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Expert(s) available

– Health and Environment Alliance (HEAL)

Vanderbilt University School of Nursing Study Tracks Yoga Therapy for Cancer Patients

Researcher Sheila Ridner, Ph.D., MSN, R.N., Martha Rivers Ingram Professor of Nursing, is conducting a pilot study, in which head and neck cancer patients are receiving yoga therapy. It’s designed to increase the mobility of affected parts in order to address lymphedema symptoms, postural problems, and breathing issues, in addition to improving mood.

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– Vanderbilt University Medical Center

Researchers Find Salicylates, a Class of Non-Steroidal Anti-Inflammatory Drugs (Nsaids), Stop Growth of Vestibular Schwannomas

Researchers from Massachusetts Eye and Ear and the Harvard Medical School/ Massachusetts Institute of Technology’s Program in Speech and Hearing Bioscience and Technology have demonstrated that salicylates, a class of non-steroidal inflammatory drugs (NSAIDs), reduced the proliferation and viability of cultured vestibular schwannoma cells that cause a sometimes lethal intracranial tumor that typically causes hearing loss and tinnitus.

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Translational Research online Jan-2015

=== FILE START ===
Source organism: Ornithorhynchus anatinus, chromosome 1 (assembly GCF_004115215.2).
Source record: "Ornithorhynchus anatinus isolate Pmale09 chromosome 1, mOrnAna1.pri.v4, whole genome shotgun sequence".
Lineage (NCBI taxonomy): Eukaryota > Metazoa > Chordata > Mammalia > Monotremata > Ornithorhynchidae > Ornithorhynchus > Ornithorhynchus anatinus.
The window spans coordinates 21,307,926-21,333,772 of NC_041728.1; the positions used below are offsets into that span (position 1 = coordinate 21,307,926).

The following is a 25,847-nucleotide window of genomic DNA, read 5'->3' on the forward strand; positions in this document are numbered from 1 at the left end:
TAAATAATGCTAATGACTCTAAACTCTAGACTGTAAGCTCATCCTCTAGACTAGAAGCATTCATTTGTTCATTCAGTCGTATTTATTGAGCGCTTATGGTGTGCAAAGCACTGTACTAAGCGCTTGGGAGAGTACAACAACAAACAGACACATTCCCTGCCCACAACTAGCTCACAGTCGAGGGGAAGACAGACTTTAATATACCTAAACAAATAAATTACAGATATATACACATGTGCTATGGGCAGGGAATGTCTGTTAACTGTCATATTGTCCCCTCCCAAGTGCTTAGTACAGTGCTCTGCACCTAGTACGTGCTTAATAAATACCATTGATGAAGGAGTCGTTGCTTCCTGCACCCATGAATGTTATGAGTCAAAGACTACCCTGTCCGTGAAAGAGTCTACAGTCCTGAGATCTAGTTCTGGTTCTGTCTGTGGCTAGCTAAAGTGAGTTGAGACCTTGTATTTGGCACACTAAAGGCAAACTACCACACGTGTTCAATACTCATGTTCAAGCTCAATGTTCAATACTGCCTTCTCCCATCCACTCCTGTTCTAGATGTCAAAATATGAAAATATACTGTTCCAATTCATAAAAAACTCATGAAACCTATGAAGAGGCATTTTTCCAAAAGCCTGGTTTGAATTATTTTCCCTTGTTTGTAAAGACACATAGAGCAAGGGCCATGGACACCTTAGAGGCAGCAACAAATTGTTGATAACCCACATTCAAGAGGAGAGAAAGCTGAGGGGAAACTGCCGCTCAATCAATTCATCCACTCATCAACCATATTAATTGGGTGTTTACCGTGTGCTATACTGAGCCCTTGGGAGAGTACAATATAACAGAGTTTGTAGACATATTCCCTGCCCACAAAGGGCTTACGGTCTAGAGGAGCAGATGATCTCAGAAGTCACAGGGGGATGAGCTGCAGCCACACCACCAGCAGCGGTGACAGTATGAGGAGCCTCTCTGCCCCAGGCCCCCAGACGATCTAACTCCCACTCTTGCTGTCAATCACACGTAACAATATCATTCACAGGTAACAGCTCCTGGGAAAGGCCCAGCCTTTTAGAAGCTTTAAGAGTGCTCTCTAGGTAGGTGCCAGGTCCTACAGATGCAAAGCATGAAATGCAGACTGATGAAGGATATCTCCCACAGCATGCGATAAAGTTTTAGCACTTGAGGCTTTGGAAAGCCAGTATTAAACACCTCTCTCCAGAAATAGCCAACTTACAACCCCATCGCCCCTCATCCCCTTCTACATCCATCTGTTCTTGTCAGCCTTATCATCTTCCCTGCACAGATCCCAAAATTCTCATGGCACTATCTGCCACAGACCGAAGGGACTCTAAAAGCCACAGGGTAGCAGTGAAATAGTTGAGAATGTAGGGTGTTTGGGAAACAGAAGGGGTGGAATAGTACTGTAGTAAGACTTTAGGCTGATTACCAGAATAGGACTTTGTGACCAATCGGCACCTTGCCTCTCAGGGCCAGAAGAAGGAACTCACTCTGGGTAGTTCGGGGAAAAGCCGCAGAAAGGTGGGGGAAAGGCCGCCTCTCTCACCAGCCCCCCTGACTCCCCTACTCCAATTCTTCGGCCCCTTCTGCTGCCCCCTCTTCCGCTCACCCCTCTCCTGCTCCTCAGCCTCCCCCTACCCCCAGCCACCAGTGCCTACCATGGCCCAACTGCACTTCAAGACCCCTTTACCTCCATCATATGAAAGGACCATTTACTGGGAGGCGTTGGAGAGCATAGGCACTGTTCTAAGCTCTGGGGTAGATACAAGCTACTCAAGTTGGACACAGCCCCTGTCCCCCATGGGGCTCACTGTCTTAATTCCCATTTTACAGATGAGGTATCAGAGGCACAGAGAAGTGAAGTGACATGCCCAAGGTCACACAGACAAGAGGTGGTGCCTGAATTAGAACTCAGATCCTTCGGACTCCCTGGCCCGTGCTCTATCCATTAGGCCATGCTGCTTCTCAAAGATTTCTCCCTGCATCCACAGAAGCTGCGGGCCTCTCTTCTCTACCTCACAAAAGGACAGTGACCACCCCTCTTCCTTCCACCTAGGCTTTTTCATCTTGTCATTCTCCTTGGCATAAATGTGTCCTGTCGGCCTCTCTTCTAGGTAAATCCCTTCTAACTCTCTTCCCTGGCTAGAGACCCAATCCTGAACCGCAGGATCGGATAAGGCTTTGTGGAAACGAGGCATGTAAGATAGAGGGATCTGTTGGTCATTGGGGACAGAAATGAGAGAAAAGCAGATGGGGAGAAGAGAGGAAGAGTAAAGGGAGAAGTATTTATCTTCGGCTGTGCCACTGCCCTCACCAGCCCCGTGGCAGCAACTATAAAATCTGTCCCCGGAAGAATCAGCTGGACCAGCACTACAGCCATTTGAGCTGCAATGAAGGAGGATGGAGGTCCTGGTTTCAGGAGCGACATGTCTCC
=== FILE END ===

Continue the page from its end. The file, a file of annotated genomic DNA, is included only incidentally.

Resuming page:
– Massachusetts Eye and Ear Infirmary

Ten-Year Post-Treatment Analysis of German ARO 96-02 Indicates Patients with Detectable PSA After Radical Prostatectomy Should Receive More Aggressive Radiation Therapy Treatment

Prostate cancer patients with detectable prostate specific antigen (PSA) following radical prostatectomy should receive earlier, more aggressive radiation therapy treatment, according to a study published in the February 1, 2015 issue of the International Journal of Radiation Oncology • Biology • Physics (Red Journal), the official scientific journal of the American Society for Radiation Oncology (ASTRO).

International Journal of Radiation Oncology, Biology, Physics, February 2015

– American Society for Radiation Oncology (ASTRO)

Cell Signaling Pathway Goes Awry in Common Pediatric Brain Tumor

A new study by Johns Hopkins researchers links a well-known cell communication pathway called Notch to one of the most common — but overall still rare — brain tumors found in children.

Journal of Neuropathology & Experimental Neurology; RO1NS055089; P30CA006973